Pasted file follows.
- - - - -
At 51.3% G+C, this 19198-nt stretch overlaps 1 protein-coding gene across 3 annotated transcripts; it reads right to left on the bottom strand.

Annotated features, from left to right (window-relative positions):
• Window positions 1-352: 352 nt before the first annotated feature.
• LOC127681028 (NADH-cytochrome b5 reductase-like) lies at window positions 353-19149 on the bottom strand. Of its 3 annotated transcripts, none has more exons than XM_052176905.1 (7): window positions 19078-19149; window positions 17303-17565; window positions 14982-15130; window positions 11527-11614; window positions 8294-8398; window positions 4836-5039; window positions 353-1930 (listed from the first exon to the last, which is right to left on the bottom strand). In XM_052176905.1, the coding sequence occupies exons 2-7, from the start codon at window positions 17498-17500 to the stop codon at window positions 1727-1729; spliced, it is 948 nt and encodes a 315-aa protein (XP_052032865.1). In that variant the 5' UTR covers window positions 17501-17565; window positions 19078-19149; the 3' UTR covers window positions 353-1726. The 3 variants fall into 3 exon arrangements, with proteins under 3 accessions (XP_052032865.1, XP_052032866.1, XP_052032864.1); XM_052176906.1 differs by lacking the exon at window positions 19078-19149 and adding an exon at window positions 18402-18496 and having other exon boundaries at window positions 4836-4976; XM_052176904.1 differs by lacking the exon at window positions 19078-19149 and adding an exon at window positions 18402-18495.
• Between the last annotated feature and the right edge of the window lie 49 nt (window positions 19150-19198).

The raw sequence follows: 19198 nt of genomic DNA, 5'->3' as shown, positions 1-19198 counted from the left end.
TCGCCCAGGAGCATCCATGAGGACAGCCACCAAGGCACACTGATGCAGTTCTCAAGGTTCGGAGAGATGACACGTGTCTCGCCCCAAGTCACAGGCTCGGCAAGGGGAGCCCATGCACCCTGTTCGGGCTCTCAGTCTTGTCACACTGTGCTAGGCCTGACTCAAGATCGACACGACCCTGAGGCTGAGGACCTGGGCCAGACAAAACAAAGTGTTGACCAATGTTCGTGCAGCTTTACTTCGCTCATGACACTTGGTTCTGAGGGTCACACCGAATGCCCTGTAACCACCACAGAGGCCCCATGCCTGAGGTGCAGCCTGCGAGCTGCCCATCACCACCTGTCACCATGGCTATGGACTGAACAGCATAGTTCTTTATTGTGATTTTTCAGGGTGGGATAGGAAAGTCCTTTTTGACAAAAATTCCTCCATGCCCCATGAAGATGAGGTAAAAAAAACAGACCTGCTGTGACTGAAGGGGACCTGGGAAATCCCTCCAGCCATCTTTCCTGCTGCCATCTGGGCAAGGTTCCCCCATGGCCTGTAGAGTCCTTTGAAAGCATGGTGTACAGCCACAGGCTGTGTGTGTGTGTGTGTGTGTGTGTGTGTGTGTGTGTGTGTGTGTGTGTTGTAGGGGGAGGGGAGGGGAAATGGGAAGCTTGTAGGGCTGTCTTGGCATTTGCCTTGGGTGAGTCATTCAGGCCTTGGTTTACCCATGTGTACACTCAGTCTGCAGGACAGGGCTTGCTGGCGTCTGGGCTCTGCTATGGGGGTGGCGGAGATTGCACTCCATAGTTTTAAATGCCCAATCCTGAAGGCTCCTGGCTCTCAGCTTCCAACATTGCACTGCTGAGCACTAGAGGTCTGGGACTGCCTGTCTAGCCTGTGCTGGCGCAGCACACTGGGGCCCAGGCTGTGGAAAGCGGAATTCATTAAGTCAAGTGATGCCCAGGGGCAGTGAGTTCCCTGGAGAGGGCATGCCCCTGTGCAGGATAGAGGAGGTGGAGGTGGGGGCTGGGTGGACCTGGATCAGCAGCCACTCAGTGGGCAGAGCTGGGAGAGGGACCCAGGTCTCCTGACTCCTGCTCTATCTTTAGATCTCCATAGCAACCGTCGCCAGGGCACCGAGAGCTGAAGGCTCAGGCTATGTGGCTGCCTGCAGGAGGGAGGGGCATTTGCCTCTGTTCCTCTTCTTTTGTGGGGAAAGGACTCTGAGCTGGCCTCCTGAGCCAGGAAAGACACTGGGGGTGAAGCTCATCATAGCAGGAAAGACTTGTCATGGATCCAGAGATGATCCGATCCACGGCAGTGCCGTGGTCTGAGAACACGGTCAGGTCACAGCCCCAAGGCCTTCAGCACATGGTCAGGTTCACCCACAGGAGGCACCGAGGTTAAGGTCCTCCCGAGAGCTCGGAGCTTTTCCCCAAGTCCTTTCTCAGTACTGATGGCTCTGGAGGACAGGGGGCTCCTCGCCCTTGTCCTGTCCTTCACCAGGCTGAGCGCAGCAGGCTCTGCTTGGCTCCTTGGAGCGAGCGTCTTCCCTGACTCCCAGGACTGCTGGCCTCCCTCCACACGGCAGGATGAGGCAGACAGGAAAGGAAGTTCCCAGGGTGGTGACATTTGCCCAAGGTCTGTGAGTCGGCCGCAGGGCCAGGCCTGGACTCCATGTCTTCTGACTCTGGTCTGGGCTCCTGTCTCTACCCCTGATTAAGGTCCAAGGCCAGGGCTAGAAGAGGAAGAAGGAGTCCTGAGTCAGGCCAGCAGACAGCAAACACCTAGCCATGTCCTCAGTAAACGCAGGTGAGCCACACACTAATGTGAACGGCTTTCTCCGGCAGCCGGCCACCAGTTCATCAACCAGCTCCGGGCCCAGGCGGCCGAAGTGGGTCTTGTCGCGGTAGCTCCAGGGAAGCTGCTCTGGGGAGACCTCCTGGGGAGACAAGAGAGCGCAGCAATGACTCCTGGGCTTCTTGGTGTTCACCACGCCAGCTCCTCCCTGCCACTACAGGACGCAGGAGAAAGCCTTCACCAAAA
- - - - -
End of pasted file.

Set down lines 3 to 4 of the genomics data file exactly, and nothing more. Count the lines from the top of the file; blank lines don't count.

• Window positions 1-352: 352 nt before the first annotated feature.
• LOC127681028 (NADH-cytochrome b5 reductase-like) lies at window positions 353-19149 on the bottom strand. Of its 3 annotated transcripts, none has more exons than XM_052176905.1 (7): window positions 19078-19149; window positions 17303-17565; window positions 14982-15130; window positions 11527-11614; window positions 8294-8398; window positions 4836-5039; window positions 353-1930 (listed from the first exon to the last, which is right to left on the bottom strand). In XM_052176905.1, the coding sequence occupies exons 2-7, from the start codon at window positions 17498-17500 to the stop codon at window positions 1727-1729; spliced, it is 948 nt and encodes a 315-aa protein (XP_052032865.1). In that variant the 5' UTR covers window positions 17501-17565; window positions 19078-19149; the 3' UTR covers window positions 353-1726. The 3 variants fall into 3 exon arrangements, with proteins under 3 accessions (XP_052032865.1, XP_052032866.1, XP_052032864.1); XM_052176906.1 differs by lacking the exon at window positions 19078-19149 and adding an exon at window positions 18402-18496 and having other exon boundaries at window positions 4836-4976; XM_052176904.1 differs by lacking the exon at window positions 19078-19149 and adding an exon at window positions 18402-18495.